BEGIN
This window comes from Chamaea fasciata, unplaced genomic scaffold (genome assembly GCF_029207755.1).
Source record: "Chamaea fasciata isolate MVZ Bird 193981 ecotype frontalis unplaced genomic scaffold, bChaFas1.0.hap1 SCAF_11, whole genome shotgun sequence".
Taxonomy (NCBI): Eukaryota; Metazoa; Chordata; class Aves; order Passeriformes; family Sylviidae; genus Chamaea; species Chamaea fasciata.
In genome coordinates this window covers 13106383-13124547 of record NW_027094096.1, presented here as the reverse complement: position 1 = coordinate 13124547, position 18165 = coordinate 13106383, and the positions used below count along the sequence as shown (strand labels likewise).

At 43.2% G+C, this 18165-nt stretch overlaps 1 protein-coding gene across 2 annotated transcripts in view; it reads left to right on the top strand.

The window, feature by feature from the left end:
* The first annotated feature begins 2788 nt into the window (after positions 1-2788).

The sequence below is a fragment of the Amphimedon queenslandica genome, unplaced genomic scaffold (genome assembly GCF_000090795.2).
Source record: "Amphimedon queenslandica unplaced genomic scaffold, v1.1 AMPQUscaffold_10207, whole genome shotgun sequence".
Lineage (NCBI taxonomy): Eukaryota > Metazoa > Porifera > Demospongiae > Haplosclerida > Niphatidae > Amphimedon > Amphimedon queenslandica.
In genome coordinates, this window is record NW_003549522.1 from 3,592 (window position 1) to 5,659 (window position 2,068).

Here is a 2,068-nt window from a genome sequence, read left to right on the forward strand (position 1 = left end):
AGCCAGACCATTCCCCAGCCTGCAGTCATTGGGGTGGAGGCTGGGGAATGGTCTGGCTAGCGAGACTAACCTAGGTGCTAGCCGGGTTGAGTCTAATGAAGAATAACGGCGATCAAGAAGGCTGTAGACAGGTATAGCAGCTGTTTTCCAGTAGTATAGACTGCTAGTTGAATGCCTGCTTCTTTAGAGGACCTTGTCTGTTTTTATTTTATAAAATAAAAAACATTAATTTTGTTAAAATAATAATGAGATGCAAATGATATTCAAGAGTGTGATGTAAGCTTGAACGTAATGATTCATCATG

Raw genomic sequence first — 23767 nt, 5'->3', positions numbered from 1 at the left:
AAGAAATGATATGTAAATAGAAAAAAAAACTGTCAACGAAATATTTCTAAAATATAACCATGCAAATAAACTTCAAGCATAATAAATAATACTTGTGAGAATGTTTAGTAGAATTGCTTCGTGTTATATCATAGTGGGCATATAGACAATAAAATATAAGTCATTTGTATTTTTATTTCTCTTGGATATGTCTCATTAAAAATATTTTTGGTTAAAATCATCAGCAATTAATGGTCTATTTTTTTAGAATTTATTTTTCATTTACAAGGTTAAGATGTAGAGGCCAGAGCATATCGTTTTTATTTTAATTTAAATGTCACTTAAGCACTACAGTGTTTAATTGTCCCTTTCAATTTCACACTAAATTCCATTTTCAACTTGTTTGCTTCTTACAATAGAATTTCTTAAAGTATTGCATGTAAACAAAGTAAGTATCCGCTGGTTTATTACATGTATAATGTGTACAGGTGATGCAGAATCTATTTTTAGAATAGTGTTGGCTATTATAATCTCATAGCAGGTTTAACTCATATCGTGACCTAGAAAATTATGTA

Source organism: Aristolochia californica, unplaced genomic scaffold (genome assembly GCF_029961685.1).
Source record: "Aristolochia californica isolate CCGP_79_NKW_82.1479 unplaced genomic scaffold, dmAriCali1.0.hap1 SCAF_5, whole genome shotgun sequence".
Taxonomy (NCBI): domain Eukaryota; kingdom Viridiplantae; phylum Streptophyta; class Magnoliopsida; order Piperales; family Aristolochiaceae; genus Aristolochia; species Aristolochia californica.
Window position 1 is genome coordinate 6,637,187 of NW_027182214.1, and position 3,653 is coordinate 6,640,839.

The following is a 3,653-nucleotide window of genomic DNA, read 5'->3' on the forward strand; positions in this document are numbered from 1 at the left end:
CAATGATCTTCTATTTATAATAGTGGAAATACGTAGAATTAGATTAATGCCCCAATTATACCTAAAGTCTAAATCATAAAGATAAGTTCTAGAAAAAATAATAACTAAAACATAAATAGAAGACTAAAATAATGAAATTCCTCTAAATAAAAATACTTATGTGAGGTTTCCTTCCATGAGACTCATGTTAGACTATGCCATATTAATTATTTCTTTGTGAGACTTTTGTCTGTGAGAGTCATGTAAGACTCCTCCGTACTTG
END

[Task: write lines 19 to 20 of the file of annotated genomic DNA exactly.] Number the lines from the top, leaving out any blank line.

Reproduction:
Window position 1 is genome coordinate 6,637,187 of NW_027182214.1, and position 3,653 is coordinate 6,640,839.

The following is a 3,653-nucleotide window of genomic DNA, read 5'->3' on the forward strand; positions in this document are numbered from 1 at the left end: